Q. Is there a limit to how often paper can be recycled?
A. Some industry sources estimate that an ordinary sheet of paper made from cellulose fibers derived from wood can survive only four to six trips through the recycling process. The Environmental Protection Agency puts the figure at five to seven times.
It is not surprising that the rigors of remanufacturing take a toll on the fibers.
Ideally, paper for recycling is separated into types, because paper with long fibers, like white office paper, offers the most flexibility for recycling, while newsprint, with its shorter fibers, is usually reserved for making more newsprint and other low-quality papers.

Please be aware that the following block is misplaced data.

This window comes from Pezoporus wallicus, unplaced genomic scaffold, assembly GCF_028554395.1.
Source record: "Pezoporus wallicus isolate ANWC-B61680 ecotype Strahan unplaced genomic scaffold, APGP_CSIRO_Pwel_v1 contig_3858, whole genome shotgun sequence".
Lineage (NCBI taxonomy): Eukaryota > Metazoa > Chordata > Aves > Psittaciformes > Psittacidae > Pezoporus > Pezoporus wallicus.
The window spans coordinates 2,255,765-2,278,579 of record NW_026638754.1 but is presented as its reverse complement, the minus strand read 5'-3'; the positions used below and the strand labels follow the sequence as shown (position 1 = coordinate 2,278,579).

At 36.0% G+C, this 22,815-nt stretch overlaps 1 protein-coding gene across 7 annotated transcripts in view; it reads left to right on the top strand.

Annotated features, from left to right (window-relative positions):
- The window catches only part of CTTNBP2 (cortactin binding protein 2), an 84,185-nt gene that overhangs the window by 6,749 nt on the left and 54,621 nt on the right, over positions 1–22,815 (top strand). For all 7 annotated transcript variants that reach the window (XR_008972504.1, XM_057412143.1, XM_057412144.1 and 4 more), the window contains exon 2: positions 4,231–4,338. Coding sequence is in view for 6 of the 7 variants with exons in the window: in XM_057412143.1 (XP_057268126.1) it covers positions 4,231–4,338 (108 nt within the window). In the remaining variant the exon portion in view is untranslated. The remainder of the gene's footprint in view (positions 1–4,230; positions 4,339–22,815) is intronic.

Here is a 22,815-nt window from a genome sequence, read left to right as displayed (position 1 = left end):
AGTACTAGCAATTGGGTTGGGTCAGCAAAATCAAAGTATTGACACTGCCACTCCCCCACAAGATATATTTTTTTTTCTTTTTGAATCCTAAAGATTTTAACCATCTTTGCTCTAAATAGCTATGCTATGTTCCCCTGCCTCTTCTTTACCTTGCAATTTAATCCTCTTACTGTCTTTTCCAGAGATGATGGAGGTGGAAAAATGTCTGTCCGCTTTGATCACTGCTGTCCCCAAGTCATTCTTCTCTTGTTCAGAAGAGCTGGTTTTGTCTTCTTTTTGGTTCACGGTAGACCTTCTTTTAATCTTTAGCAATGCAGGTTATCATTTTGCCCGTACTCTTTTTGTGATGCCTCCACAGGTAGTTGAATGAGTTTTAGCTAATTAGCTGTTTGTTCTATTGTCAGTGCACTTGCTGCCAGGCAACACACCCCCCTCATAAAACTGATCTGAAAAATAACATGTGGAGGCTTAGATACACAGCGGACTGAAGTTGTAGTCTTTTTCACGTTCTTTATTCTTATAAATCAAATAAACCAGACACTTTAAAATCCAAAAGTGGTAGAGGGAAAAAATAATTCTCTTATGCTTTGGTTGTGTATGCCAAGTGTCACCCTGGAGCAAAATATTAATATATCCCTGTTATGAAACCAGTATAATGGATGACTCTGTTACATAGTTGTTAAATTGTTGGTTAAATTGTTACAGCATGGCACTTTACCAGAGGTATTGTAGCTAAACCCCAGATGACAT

The paper is shredded and chopped, then subjected to a mixture of chemicals and water and heated as it is repulped. It is centrifuged and screened to remove impurities; de-inked with more chemicals; then sprayed onto a wire screen, drained, dried and squeezed through heated rollers.
With each step, the fibers become shorter, coarser and stiffer, so that eventually, recycled fiber needs to be mixed with virgin fiber to make paper of the desired quality.
According to the American Forest and Paper Association, 63.4 percent of the paper consumed in the United States was recovered for recycling in 2009. C. CLAIBORNE RAY